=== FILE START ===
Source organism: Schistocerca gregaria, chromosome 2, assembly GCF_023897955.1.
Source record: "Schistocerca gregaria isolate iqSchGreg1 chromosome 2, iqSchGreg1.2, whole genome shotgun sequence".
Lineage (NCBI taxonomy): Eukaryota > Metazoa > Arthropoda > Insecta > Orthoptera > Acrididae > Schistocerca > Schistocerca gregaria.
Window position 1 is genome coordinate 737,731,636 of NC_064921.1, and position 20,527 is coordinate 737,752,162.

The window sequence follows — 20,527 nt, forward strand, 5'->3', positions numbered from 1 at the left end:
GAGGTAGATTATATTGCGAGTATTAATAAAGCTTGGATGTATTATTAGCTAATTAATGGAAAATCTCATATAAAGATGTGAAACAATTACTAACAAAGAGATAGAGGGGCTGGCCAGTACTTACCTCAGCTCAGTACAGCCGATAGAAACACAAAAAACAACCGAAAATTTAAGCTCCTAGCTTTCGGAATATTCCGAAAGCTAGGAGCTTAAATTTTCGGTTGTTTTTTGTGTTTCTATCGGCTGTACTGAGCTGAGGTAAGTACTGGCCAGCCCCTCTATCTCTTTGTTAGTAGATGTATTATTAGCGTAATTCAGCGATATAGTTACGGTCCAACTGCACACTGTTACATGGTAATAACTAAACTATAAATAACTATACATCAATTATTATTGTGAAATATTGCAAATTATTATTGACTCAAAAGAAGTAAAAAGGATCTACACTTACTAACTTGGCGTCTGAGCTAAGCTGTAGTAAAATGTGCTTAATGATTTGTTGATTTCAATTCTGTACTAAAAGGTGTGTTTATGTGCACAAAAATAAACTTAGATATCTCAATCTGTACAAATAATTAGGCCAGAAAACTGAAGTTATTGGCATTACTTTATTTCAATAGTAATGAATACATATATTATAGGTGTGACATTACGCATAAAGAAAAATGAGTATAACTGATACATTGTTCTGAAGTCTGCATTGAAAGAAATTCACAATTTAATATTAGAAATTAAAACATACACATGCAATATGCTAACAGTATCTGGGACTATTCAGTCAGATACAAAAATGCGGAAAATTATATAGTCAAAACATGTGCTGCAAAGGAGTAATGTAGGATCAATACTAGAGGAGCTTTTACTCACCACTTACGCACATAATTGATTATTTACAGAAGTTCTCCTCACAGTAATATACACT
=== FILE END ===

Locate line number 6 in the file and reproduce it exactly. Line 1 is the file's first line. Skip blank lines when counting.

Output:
GAGGTAGATTATATTGCGAGTATTAATAAAGCTTGGATGTATTATTAGCTAATTAATGGAAAATCTCATATAAAGATGTGAAACAATTACTAACAAAGAGATAGAGGGGCTGGCCAGTACTTACCTCAGCTCAGTACAGCCGATAGAAACACAAAAAACAACCGAAAATTTAAGCTCCTAGCTTTCGGAATATTCCGAAAGCTAGGAGCTTAAATTTTCGGTTGTTTTTTGTGTTTCTATCGGCTGTACTGAGCTGAGGTAAGTACTGGCCAGCCCCTCTATCTCTTTGTTAGTAGATGTATTATTAGCGTAATTCAGCGATATAGTTACGGTCCAACTGCACACTGTTACATGGTAATAACTAAACTATAAATAACTATACATCAATTATTATTGTGAAATATTGCAAATTATTATTGACTCAAAAGAAGTAAAAAGGATCTACACTTACTAACTTGGCGTCTGAGCTAAGCTGTAGTAAAATGTGCTTAATGATTTGTTGATTTCAATTCTGTACTAAAAGGTGTGTTTATGTGCACAAAAATAAACTTAGATATCTCAATCTGTACAAATAATTAGGCCAGAAAACTGAAGTTATTGGCATTACTTTATTTCAATAGTAATGAATACATATATTATAGGTGTGACATTACGCATAAAGAAAAATGAGTATAACTGATACATTGTTCTGAAGTCTGCATTGAAAGAAATTCACAATTTAATATTAGAAATTAAAACATACACATGCAATATGCTAACAGTATCTGGGACTATTCAGTCAGATACAAAAATGCGGAAAATTATATAGTCAAAACATGTGCTGCAAAGGAGTAATGTAGGATCAATACTAGAGGAGCTTTTACTCACCACTTACGCACATAATTGATTATTTACAGAAGTTCTCCTCACAGTAATATACACT